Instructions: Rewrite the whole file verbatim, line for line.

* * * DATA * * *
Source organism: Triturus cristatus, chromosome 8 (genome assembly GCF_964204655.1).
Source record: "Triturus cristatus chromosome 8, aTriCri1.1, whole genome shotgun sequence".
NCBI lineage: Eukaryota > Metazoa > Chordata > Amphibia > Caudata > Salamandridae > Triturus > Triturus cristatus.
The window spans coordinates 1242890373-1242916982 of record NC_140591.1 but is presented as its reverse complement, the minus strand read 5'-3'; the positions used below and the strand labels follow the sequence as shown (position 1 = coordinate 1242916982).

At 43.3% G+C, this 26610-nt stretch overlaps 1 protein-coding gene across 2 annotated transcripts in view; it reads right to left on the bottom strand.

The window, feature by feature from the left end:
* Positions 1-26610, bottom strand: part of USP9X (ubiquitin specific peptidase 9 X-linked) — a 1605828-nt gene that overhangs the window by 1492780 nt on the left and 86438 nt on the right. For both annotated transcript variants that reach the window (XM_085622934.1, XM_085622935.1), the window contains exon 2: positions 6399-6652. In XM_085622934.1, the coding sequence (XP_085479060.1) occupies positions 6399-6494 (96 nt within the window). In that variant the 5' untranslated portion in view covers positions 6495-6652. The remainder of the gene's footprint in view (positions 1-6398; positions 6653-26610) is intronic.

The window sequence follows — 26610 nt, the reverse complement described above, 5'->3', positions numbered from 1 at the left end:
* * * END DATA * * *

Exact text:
Source organism: Triturus cristatus, chromosome 8 (genome assembly GCF_964204655.1).
Source record: "Triturus cristatus chromosome 8, aTriCri1.1, whole genome shotgun sequence".
NCBI lineage: Eukaryota > Metazoa > Chordata > Amphibia > Caudata > Salamandridae > Triturus > Triturus cristatus.
The window spans coordinates 1242890373-1242916982 of record NC_140591.1 but is presented as its reverse complement, the minus strand read 5'-3'; the positions used below and the strand labels follow the sequence as shown (position 1 = coordinate 1242916982).

At 43.3% G+C, this 26610-nt stretch overlaps 1 protein-coding gene across 2 annotated transcripts in view; it reads right to left on the bottom strand.

The window, feature by feature from the left end:
* Positions 1-26610, bottom strand: part of USP9X (ubiquitin specific peptidase 9 X-linked) — a 1605828-nt gene that overhangs the window by 1492780 nt on the left and 86438 nt on the right. For both annotated transcript variants that reach the window (XM_085622934.1, XM_085622935.1), the window contains exon 2: positions 6399-6652. In XM_085622934.1, the coding sequence (XP_085479060.1) occupies positions 6399-6494 (96 nt within the window). In that variant the 5' untranslated portion in view covers positions 6495-6652. The remainder of the gene's footprint in view (positions 1-6398; positions 6653-26610) is intronic.

The window sequence follows — 26610 nt, the reverse complement described above, 5'->3', positions numbered from 1 at the left end: